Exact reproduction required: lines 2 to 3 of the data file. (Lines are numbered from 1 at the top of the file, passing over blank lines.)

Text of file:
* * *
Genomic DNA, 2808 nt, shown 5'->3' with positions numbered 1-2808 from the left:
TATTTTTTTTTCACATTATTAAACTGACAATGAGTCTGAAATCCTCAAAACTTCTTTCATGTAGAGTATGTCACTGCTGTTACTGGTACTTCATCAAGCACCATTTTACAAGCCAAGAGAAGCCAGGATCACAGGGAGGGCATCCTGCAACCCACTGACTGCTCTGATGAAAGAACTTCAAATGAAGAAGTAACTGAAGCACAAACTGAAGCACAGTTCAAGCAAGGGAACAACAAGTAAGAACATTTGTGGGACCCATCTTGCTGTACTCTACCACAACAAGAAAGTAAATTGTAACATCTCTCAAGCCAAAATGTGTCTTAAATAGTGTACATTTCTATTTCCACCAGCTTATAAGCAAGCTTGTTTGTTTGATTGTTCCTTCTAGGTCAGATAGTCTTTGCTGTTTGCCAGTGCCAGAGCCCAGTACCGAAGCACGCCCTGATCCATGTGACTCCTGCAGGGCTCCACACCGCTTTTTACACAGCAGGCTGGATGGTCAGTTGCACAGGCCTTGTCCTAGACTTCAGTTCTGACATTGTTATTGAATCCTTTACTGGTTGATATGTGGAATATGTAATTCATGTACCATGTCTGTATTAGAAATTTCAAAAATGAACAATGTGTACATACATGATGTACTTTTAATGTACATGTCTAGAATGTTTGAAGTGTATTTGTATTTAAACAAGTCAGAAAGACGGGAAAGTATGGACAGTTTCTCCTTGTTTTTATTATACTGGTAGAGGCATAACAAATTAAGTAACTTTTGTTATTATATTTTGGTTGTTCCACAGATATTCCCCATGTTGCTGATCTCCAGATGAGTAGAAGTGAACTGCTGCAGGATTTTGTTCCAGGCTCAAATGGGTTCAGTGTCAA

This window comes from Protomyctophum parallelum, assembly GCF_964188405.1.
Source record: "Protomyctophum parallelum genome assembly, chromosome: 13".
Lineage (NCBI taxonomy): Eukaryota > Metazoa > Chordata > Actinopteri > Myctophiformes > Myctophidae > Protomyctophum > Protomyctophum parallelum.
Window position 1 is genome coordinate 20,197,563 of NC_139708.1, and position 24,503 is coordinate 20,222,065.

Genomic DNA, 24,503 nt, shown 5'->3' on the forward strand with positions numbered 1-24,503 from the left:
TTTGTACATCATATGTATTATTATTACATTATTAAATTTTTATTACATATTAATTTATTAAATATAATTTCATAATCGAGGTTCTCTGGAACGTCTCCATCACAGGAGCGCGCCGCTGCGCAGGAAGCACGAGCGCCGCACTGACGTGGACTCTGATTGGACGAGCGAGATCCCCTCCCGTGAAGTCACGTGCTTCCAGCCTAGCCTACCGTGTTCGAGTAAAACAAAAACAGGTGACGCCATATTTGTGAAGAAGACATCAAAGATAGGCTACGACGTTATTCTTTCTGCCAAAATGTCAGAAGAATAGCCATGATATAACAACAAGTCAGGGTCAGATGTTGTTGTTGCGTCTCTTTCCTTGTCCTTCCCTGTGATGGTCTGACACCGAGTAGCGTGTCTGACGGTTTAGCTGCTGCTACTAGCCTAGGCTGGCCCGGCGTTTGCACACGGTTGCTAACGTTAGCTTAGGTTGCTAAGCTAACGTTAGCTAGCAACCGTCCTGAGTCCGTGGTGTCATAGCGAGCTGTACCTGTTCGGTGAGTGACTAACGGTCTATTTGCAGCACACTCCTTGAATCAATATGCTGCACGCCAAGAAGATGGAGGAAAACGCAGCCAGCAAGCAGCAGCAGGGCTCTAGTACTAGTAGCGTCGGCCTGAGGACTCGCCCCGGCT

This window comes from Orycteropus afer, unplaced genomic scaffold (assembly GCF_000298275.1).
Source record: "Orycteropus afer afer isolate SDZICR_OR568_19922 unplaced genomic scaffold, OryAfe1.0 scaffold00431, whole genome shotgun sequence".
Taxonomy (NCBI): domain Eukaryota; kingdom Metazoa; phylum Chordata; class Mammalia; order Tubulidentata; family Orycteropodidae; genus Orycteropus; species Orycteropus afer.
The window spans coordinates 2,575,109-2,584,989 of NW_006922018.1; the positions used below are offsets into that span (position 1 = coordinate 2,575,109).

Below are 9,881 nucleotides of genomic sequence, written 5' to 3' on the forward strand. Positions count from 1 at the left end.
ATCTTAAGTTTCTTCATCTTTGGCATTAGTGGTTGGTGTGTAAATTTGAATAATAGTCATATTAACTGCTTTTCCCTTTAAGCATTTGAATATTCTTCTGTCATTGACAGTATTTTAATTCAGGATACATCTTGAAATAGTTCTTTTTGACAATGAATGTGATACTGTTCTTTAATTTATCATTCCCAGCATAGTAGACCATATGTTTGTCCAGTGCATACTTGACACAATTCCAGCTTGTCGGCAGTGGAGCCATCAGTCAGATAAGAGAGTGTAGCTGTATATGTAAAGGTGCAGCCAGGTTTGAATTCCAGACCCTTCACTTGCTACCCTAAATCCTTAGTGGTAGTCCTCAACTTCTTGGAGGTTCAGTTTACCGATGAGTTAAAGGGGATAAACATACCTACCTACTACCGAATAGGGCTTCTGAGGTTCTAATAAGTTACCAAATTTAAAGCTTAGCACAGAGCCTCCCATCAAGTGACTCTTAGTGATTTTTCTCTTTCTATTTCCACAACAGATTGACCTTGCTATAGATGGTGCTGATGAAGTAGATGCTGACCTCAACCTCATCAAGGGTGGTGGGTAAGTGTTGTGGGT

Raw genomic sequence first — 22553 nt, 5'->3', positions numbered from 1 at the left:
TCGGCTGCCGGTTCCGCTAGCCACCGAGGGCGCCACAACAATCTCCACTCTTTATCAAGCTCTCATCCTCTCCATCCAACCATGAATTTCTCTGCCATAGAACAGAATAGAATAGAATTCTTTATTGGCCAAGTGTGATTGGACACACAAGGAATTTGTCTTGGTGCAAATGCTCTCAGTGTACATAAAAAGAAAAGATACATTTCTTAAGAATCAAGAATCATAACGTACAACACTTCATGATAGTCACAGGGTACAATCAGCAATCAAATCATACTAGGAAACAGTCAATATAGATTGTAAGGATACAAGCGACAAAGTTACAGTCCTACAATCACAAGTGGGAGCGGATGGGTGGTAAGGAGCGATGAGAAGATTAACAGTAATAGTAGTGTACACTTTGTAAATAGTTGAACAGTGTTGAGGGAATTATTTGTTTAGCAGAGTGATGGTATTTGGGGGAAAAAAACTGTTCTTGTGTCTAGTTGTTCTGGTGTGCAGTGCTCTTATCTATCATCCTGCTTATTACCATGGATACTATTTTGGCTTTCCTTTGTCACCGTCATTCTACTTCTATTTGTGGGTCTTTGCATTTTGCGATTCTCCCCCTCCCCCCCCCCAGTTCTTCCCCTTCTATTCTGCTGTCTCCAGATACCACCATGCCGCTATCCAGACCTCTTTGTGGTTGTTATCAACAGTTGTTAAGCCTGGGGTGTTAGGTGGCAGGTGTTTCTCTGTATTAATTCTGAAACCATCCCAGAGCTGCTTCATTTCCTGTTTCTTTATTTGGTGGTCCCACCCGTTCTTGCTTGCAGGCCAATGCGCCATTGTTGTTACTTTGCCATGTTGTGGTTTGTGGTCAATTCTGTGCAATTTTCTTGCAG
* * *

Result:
TATTTTTTTTTCACATTATTAAACTGACAATGAGTCTGAAATCCTCAAAACTTCTTTCATGTAGAGTATGTCACTGCTGTTACTGGTACTTCATCAAGCACCATTTTACAAGCCAAGAGAAGCCAGGATCACAGGGAGGGCATCCTGCAACCCACTGACTGCTCTGATGAAAGAACTTCAAATGAAGAAGTAACTGAAGCACAAACTGAAGCACAGTTCAAGCAAGGGAACAACAAGTAAGAACATTTGTGGGACCCATCTTGCTGTACTCTACCACAACAAGAAAGTAAATTGTAACATCTCTCAAGCCAAAATGTGTCTTAAATAGTGTACATTTCTATTTCCACCAGCTTATAAGCAAGCTTGTTTGTTTGATTGTTCCTTCTAGGTCAGATAGTCTTTGCTGTTTGCCAGTGCCAGAGCCCAGTACCGAAGCACGCCCTGATCCATGTGACTCCTGCAGGGCTCCACACCGCTTTTTACACAGCAGGCTGGATGGTCAGTTGCACAGGCCTTGTCCTAGACTTCAGTTCTGACATTGTTATTGAATCCTTTACTGGTTGATATGTGGAATATGTAATTCATGTACCATGTCTGTATTAGAAATTTCAAAAATGAACAATGTGTACATACATGATGTACTTTTAATGTACATGTCTAGAATGTTTGAAGTGTATTTGTATTTAAACAAGTCAGAAAGACGGGAAAGTATGGACAGTTTCTCCTTGTTTTTATTATACTGGTAGAGGCATAACAAATTAAGTAACTTTTGTTATTATATTTTGGTTGTTCCACAGATATTCCCCATGTTGCTGATCTCCAGATGAGTAGAAGTGAACTGCTGCAGGATTTTGTTCCAGGCTCAAATGGGTTCAGTGTCAA

This window comes from Protomyctophum parallelum, assembly GCF_964188405.1.